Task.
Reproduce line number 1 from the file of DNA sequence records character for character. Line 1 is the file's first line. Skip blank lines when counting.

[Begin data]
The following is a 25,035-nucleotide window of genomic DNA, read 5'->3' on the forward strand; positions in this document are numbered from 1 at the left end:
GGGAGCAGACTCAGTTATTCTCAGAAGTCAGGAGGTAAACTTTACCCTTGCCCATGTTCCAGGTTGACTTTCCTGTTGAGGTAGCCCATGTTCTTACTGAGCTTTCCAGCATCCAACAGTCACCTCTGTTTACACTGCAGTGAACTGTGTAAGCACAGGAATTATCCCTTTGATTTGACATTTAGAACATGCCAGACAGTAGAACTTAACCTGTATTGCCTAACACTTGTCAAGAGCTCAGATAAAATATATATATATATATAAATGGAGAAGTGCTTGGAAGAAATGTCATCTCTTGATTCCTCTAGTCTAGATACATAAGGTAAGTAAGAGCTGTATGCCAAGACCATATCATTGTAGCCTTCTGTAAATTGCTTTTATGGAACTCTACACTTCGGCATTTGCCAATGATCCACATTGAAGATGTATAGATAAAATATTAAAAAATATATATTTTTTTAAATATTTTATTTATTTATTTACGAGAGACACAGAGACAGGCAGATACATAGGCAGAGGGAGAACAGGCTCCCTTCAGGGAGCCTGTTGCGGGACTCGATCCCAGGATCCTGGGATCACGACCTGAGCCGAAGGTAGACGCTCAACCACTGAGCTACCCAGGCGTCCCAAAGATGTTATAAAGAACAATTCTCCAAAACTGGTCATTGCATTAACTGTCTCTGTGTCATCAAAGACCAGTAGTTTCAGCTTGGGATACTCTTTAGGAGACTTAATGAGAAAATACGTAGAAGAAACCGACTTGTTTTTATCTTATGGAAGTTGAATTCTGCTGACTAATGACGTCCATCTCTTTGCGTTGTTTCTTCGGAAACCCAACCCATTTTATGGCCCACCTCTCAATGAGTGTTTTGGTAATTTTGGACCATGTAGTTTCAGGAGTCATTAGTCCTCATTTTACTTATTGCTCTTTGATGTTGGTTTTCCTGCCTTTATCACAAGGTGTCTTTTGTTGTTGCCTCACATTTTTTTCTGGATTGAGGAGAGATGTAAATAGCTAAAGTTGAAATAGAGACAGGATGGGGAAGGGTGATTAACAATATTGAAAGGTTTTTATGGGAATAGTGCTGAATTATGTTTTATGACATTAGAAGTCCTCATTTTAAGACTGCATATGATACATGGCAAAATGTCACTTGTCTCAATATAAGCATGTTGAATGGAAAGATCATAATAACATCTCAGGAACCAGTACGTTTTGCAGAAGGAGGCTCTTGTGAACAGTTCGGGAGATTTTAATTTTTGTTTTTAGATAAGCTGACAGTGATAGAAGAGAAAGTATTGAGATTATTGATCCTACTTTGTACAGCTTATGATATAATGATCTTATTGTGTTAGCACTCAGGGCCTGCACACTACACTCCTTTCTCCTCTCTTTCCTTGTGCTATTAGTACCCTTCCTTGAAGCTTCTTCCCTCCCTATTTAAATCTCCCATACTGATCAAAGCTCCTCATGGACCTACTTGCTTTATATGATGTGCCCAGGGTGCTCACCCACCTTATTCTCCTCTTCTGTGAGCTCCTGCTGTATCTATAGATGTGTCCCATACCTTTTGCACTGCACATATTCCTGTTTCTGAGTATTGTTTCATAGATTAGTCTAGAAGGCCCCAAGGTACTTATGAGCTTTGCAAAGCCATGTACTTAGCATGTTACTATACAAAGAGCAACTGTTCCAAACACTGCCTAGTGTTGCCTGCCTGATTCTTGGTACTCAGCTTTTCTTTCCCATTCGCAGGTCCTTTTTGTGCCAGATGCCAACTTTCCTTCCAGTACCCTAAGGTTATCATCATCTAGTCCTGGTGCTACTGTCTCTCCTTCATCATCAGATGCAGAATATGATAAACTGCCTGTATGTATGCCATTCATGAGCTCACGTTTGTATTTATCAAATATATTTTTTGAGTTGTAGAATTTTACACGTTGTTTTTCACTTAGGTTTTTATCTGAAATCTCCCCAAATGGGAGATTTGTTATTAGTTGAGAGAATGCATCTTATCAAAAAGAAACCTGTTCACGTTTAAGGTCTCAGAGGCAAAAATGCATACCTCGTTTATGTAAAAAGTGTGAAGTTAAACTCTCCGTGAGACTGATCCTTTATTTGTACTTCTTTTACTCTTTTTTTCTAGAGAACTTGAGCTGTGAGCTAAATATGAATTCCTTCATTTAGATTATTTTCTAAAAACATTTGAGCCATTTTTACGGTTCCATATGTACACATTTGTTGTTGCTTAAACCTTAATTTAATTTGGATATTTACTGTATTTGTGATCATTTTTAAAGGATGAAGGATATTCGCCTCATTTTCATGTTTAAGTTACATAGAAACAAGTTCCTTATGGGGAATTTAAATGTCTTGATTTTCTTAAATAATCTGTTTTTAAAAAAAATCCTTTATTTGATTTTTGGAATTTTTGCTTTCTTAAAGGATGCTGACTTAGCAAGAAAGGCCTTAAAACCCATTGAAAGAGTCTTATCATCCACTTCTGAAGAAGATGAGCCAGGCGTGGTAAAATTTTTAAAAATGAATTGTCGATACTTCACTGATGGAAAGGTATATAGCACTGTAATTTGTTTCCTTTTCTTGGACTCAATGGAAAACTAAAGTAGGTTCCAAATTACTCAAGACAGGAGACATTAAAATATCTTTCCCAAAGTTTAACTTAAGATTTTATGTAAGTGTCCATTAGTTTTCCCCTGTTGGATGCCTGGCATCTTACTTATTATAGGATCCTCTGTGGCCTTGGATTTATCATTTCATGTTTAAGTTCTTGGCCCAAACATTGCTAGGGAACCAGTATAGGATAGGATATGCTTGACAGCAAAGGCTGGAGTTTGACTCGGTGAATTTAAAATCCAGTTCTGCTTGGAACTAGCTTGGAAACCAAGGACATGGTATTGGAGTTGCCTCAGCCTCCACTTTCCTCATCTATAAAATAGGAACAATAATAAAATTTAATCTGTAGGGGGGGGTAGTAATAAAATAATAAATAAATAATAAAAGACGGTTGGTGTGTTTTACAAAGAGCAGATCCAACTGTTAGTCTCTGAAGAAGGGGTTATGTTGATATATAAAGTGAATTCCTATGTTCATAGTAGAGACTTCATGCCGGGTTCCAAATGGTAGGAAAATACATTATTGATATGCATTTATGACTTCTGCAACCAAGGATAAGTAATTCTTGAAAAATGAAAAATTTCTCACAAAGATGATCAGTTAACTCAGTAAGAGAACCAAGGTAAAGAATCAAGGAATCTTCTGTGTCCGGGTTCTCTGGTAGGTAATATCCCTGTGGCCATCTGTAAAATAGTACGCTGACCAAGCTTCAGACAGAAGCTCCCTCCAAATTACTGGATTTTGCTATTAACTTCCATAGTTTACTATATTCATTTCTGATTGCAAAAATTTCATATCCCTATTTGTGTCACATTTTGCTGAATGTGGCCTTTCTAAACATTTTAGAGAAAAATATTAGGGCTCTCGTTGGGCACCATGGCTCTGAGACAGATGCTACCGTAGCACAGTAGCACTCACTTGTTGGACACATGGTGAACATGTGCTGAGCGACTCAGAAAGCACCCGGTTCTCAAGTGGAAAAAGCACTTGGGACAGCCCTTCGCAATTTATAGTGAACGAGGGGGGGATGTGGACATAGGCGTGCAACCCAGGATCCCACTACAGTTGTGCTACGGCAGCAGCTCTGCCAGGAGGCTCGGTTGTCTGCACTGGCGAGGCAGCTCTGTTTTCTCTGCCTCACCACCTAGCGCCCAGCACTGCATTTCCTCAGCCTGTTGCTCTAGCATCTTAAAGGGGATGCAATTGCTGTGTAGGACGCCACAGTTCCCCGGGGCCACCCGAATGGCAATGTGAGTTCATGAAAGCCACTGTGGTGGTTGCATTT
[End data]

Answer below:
The following is a 25,035-nucleotide window of genomic DNA, read 5'->3' on the forward strand; positions in this document are numbered from 1 at the left end: